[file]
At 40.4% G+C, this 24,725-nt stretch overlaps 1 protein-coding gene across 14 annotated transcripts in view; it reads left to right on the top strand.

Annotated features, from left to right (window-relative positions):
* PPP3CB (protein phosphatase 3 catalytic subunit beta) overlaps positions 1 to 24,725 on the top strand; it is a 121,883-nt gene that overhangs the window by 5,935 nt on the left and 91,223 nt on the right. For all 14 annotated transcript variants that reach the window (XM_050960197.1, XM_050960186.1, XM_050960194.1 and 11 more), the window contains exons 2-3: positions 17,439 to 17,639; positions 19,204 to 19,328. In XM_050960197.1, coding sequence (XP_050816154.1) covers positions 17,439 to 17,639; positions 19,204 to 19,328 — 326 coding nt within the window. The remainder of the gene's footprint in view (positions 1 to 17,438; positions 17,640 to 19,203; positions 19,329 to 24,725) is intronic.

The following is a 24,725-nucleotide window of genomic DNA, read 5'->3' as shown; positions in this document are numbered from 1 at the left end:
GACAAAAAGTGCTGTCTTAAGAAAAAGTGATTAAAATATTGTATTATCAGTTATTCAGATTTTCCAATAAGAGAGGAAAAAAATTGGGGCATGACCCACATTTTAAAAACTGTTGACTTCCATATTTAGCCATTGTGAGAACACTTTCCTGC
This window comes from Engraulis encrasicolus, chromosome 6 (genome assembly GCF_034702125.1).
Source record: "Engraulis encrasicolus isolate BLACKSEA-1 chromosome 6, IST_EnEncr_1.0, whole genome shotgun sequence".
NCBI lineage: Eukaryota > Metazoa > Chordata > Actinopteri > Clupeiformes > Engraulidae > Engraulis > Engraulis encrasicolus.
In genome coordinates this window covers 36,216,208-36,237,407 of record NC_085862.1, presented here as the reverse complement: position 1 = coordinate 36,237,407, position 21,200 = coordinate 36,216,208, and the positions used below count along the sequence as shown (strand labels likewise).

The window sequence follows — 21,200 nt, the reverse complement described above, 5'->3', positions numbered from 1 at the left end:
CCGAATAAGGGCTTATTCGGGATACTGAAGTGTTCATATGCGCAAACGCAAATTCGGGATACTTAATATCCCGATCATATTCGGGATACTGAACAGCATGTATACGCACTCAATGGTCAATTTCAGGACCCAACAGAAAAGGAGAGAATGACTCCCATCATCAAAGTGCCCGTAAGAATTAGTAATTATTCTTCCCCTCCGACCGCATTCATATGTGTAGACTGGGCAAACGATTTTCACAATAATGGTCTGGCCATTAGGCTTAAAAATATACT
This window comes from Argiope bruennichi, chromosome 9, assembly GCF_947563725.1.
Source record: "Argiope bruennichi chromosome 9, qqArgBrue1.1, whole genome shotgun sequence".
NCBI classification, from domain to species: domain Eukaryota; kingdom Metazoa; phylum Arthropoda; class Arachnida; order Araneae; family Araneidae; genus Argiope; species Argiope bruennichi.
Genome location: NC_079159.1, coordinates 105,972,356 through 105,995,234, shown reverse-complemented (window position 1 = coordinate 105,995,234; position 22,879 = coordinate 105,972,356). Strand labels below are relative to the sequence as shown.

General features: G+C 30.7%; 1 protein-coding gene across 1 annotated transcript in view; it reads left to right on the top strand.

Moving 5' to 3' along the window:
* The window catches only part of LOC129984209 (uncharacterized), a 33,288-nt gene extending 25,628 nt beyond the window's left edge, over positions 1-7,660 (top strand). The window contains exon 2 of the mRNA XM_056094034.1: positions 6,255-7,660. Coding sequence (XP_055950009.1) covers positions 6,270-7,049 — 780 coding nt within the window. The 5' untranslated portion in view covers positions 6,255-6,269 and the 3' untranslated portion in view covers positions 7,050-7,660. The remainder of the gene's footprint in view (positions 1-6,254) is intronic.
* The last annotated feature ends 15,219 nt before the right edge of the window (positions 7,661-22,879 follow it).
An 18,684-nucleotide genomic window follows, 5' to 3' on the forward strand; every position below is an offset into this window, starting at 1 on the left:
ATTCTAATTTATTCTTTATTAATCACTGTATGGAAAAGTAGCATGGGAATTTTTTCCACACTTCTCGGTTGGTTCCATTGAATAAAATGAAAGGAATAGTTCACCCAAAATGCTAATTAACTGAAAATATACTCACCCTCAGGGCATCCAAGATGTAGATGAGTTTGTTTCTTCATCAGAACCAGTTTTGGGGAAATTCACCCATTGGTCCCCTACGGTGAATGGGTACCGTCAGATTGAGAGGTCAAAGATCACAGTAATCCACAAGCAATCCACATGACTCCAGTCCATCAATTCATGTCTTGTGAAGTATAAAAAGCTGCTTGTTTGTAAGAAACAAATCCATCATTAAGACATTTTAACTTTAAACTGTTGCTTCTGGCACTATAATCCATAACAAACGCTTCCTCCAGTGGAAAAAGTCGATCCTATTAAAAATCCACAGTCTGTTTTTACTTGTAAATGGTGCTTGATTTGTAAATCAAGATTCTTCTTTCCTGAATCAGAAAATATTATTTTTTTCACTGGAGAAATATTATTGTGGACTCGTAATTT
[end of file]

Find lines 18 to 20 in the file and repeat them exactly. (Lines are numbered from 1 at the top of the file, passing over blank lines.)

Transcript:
* The window catches only part of LOC129984209 (uncharacterized), a 33,288-nt gene extending 25,628 nt beyond the window's left edge, over positions 1-7,660 (top strand). The window contains exon 2 of the mRNA XM_056094034.1: positions 6,255-7,660. Coding sequence (XP_055950009.1) covers positions 6,270-7,049 — 780 coding nt within the window. The 5' untranslated portion in view covers positions 6,255-6,269 and the 3' untranslated portion in view covers positions 7,050-7,660. The remainder of the gene's footprint in view (positions 1-6,254) is intronic.
* The last annotated feature ends 15,219 nt before the right edge of the window (positions 7,661-22,879 follow it).
An 18,684-nucleotide genomic window follows, 5' to 3' on the forward strand; every position below is an offset into this window, starting at 1 on the left: